Authors: Daniel Kehlmann
Tags: #Fiction, #Literary, #Adult, #Contemporary
They had met six weeks earlier at a particularly boring party, and it was only after she’d been talking to him for some time that it dawned on Elisabeth that the strange but intelligent man who kept cracking his knuckles and staring at the ceiling was none other than Leo Richter, the author of intricate
short stories full of complicated mirror effects and unpredictable shifts and swerves that were flourishes of empty virtuosity. She had recently read his collection about the doctor Lara Gaspard, and naturally she knew his most famous story, the one about the old woman on her way to an assisted-suicide clinic in Switzerland. They had met again the next day, already that evening she went with him to his sparsely furnished apartment, and to her surprise, Leo in bed demonstrated a decisiveness for which she was totally unprepared. She had dug her fingernails into his back, rolled her eyes up under their lids, and bitten his shoulder, and as she was on her way home in the dawn after several hours that left her totally spent, she knew that she wanted to see him again and that perhaps there was room for him in her life.
She soon discovered all the aspects of his personality: his anxiety attacks and neuroses, the sudden waves of euphoria that came out of nowhere, and the periods of total concentration during which he seemed to vanish inside himself and if she so much as spoke to him, he looked at her as if he had no idea what she was doing there.
For his part, he was fascinated by her job. By her activities with Doctors Without Borders—had she really done parachute jumps, with a real parachute? In a real war zone?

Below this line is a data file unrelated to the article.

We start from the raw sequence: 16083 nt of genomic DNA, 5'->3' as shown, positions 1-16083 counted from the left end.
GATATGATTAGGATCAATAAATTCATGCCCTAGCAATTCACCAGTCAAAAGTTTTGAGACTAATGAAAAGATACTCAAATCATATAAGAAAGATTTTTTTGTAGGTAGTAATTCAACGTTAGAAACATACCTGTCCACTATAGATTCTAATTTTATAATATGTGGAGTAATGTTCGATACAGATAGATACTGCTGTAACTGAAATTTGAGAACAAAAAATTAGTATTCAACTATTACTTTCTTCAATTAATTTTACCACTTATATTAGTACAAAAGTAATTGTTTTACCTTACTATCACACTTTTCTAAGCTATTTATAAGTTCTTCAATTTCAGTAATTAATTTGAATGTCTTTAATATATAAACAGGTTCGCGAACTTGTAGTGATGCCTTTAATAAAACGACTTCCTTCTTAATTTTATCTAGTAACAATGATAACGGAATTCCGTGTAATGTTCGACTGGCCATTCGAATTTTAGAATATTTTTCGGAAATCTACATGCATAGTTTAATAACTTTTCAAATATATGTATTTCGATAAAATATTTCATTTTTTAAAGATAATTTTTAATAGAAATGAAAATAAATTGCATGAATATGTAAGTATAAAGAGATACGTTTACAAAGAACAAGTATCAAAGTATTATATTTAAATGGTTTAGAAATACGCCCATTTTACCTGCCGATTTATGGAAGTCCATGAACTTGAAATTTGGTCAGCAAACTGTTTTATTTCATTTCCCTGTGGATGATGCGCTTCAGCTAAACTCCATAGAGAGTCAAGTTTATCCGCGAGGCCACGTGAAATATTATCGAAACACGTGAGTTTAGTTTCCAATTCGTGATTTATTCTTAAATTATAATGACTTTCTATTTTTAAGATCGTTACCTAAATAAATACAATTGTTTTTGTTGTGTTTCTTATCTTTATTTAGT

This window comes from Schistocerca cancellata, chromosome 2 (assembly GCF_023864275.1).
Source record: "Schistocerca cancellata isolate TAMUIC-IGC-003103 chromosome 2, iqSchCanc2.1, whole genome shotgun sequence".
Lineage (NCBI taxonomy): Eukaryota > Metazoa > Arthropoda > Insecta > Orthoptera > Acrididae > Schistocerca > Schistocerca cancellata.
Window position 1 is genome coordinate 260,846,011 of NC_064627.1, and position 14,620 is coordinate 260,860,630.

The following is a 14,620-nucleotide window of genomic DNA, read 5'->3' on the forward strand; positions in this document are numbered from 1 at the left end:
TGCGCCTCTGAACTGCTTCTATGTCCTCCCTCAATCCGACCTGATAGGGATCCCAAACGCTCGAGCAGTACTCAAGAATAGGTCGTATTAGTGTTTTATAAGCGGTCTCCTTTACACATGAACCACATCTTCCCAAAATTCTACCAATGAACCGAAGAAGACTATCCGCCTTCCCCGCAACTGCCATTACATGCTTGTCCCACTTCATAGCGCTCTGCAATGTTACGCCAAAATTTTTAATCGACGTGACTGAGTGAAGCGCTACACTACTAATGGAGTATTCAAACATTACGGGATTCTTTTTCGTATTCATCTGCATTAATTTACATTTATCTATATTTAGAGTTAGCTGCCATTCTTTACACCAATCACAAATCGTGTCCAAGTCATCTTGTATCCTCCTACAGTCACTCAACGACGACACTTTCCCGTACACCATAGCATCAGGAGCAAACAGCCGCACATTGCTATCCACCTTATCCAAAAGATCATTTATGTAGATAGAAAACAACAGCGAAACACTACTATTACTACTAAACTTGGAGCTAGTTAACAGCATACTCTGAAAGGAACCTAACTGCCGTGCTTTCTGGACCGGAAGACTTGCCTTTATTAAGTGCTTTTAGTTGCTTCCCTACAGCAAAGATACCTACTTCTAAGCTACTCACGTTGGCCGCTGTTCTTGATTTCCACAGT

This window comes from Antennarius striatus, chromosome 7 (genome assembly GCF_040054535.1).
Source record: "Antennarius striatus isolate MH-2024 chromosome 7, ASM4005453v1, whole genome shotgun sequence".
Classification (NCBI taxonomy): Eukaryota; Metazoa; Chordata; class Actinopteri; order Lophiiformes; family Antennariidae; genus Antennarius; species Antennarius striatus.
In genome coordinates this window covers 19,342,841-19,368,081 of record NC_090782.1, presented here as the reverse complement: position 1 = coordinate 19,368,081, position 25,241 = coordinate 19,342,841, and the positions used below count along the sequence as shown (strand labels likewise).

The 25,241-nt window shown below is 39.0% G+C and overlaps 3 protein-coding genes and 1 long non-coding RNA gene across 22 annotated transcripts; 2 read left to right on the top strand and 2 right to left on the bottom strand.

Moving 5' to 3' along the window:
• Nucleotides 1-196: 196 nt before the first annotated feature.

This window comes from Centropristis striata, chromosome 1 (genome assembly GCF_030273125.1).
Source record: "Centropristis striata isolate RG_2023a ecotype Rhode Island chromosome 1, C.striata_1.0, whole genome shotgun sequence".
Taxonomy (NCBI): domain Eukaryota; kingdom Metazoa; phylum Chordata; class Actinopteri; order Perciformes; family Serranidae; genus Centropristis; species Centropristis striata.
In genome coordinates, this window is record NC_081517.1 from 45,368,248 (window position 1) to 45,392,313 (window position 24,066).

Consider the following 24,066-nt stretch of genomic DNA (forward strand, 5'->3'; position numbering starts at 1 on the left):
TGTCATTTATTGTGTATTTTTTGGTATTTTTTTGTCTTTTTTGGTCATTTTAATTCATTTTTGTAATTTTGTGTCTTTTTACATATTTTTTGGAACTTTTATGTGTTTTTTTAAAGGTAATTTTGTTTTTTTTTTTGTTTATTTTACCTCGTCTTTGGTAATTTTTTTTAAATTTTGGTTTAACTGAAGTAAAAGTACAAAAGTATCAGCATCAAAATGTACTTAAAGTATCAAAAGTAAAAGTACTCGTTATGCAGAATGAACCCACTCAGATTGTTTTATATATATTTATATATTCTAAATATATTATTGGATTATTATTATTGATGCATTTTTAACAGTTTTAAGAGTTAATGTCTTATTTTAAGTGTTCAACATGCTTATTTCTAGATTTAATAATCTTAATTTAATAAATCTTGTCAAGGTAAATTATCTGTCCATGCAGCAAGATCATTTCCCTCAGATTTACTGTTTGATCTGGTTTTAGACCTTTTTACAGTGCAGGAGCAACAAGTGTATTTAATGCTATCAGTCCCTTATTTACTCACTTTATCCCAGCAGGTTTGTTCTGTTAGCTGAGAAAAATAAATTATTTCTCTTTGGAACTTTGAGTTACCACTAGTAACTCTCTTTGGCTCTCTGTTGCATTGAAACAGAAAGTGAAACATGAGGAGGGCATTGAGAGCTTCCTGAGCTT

At this point, she always changed the subject. She knew that curiosity was part and parcel of his makeup and his métier, but there were things she didn’t wish to talk about. Anyone who hadn’t lived through such things personally would be likely to take it all as mere phrasemaking and anecdotage;
words failed to capture the reality. What it felt like to amputate a man’s legs under inadequate anesthetic, to drag him across fields in the shimmering heat, only to lose him a few feet from the waiting helicopter, so that the entire effort was pointless, and then on the flight back to realize that entire portions of the previous days had erased themselves from your memory, that there were blank spaces, as if you’d had experiences that were so extreme and alien that they had no firm foothold in reality and were unavailable to the mind. How should she have described these things? As an old doctor had said to her years ago, people who have experienced nothing love to tell stories while people who have experienced a great deal suddenly have no stories to tell at all. But she knew that Leo intuited certain things. She had the same profession as his heroine Lara Gaspard, they were the same age, and if she was right about his sparse descriptions of Lara’s appearance, the two of them also looked rather alike. This must be another reason why he found her interesting. She often noticed that he watched her with an almost scientific focus, his lips moving as if he were taking mental notes.
A few weeks previously, he had given a lecture at the Academy of Mainz about the ongoing death of culture and the fact that this was not necessarily a bad thing, since humanity would be in better shape without the burden of knowledge and tradition. This was now the age of the image, of the sounds of rhythms and a mystical dissolution into the eternal present—a religious ideal become reality through the